With the growth in Internet usage, an influx of international businesses and a recent jump in the number of marketing agencies operating in the country, Cambodia has rapidly become far more sensitive to the power of brands. With 100,000 new users currently joining Facebook each month, the tech-savvy younger generation in particular are connecting to global culture, and responding to innovative marketing strategies in a way that the country has not yet seen before. Standards are skyrocketing: a badly Photoshopped ad doesn’t quite cut it anymore.
We caught up with members of some of the more established and forward-thinking advertising, branding and event agencies in the country, to explain why branding can no longer be a second thought, and what kind of marketing succeeds within Cambodia’s unique cultural zeitgeist.
Ritchie Munro is a client service director at AD’ Communication, and has more than 8 years of experience in advertising and communications in Cambodia. “A company with a strong brand identity knows what they want to say, how they want to say it and who they are talking to,” Munro explains. “In the digital era we are seeing more and more customer connections to brands emotionally and longer brand loyalty, when consumers can relate to a brand message or visual identity rather than being driven by traditional factors like price or convenience.”
This is truer than ever in Cambodia. Kanha Paula is an account manager at Briq International. “Today’s rising consumer class are increasingly becoming more brand conscious, catching up to speed with our neighbours in Thailand and Singapore,” she confirms.
Branding agencies have responded to this new consumer awareness. “It has become a really competitive market in recent years,” explains Munro. “We have seen more independent agencies opening and growing and seen the traditional larger agencies of Cambodia shift their focus to media or concentrating on fewer clients. On the client side, companies realize that they need to stand out in a highly competitive market and are putting a larger focus on their marketing departments and communications strategies.”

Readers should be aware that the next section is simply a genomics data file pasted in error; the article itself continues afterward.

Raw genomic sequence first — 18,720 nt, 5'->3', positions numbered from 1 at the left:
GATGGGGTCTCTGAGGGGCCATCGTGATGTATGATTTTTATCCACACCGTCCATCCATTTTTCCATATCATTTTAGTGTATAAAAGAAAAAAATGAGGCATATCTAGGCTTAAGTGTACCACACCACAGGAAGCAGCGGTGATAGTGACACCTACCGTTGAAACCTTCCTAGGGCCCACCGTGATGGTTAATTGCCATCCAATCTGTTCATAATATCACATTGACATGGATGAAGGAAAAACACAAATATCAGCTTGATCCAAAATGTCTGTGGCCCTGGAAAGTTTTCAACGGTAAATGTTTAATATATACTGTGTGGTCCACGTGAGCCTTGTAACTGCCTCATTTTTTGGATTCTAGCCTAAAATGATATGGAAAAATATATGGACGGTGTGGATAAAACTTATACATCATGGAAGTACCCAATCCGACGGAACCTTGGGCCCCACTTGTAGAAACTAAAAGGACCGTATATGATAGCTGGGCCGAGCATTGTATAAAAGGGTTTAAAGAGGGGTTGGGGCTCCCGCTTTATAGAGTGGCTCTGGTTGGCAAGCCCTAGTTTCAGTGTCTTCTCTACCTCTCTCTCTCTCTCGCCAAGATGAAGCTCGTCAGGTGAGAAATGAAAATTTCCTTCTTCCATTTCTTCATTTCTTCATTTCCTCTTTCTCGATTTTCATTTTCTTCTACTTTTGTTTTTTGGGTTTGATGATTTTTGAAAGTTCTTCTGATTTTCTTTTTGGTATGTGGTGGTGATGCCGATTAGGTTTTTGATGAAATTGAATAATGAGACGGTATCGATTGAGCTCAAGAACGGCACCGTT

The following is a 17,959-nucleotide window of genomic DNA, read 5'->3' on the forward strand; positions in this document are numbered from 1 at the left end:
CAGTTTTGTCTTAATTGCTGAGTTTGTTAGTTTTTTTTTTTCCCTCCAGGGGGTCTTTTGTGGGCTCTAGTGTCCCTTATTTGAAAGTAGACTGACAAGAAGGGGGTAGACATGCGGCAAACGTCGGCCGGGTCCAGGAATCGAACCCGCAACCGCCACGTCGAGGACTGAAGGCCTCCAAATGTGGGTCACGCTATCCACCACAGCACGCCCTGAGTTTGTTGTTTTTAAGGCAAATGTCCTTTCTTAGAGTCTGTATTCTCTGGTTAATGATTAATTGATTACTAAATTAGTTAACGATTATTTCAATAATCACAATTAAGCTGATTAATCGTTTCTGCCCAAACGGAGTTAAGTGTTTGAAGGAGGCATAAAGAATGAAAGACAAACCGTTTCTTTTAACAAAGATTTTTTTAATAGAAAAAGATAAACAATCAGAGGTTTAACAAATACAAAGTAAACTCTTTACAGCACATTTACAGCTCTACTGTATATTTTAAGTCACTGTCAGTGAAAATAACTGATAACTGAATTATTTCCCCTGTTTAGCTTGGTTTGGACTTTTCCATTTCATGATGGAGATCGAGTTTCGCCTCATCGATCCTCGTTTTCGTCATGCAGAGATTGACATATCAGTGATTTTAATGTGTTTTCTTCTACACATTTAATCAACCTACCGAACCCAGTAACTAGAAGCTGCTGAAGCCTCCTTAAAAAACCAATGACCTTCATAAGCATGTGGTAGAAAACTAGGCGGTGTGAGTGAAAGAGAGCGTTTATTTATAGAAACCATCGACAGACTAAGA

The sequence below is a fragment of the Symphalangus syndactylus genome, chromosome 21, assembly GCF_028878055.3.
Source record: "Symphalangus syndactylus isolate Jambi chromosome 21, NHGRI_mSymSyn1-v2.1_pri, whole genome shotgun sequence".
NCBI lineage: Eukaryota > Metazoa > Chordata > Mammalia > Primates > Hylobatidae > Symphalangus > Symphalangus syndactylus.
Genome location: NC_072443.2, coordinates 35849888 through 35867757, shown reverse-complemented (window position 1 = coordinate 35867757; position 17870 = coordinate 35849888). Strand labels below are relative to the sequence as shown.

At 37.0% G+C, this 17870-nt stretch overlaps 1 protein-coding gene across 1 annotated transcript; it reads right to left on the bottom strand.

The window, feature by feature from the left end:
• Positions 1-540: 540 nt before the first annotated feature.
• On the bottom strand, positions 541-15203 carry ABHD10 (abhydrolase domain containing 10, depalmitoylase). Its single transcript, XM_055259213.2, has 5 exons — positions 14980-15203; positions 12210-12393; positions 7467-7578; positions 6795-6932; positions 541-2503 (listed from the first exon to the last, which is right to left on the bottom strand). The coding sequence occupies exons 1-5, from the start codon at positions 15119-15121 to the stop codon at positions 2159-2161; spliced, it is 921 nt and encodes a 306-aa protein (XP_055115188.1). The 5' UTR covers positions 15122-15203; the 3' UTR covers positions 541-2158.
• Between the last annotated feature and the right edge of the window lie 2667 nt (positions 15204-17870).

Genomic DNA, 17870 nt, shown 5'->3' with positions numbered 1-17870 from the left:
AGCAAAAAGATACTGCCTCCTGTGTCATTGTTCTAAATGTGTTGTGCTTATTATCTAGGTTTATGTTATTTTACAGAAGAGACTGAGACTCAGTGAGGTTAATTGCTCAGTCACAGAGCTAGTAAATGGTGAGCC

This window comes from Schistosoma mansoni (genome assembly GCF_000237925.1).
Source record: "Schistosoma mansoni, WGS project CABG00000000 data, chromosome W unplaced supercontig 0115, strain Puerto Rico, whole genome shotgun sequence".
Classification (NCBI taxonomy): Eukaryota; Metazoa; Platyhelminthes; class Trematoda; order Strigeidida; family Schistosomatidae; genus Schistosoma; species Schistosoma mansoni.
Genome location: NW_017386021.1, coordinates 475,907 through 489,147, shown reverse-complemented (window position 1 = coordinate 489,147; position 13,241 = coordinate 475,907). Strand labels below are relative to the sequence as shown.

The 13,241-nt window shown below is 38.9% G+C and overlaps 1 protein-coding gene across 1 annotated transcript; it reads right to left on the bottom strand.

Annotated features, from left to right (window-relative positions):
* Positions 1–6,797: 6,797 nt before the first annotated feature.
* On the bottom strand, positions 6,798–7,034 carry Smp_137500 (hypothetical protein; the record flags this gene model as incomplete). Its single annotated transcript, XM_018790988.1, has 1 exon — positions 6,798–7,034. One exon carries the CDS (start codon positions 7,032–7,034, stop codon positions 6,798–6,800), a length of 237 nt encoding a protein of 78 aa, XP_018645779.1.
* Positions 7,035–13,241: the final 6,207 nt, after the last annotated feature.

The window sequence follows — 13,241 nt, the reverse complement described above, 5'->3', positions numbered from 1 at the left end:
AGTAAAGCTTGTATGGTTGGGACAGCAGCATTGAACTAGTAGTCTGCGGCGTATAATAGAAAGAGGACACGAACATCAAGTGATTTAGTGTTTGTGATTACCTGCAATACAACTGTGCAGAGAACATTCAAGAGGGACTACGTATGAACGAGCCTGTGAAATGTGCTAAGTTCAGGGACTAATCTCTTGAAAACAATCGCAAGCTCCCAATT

The Cambodian context
Munro believes there are a few things to bear in mind when marketing in Cambodia. “We know that Cambodians are rightly proud people, so messages and images built around the Cambodian flag or the country’s cultural heritage are often very popular,” he says. “One big consideration is that Khmer communication is quite direct and factual, so the use of metaphorical messages or idioms are often lost, so it’s important to be aware of what can translate from English into Khmer when writing copy.”
The medium you use to promote your brand depends on which audience you’re trying to reach. Antony Hamon Garrou co-founded Branderz communications agency before leaving in March to set up Creem event agency and provide marketing consultancy to brands such as Chinese House and Zino Wine Bar. According to him, “TV is for the Khmer market: I don’t think any expats use it for advertising. Social media is the main expat avenue – especially now everyone has smartphones it crosses to Khmer audience too. Print is also still a good one, but mostly for expats.”
Imran Sadiq, owner and director of Live Wire Entertainment & Events, believes more traditional ways of getting the word out can still be effective in Cambodia. “We hold good, quality events so our clients will do our advertising for us through word of mouth, introducing their circle of clients. We also sponsor some things with partners, such as fashion shows, which also gets our name out there. We also feature in magazines and implement search engine optimization to make sure we rank highly with Google,” he says.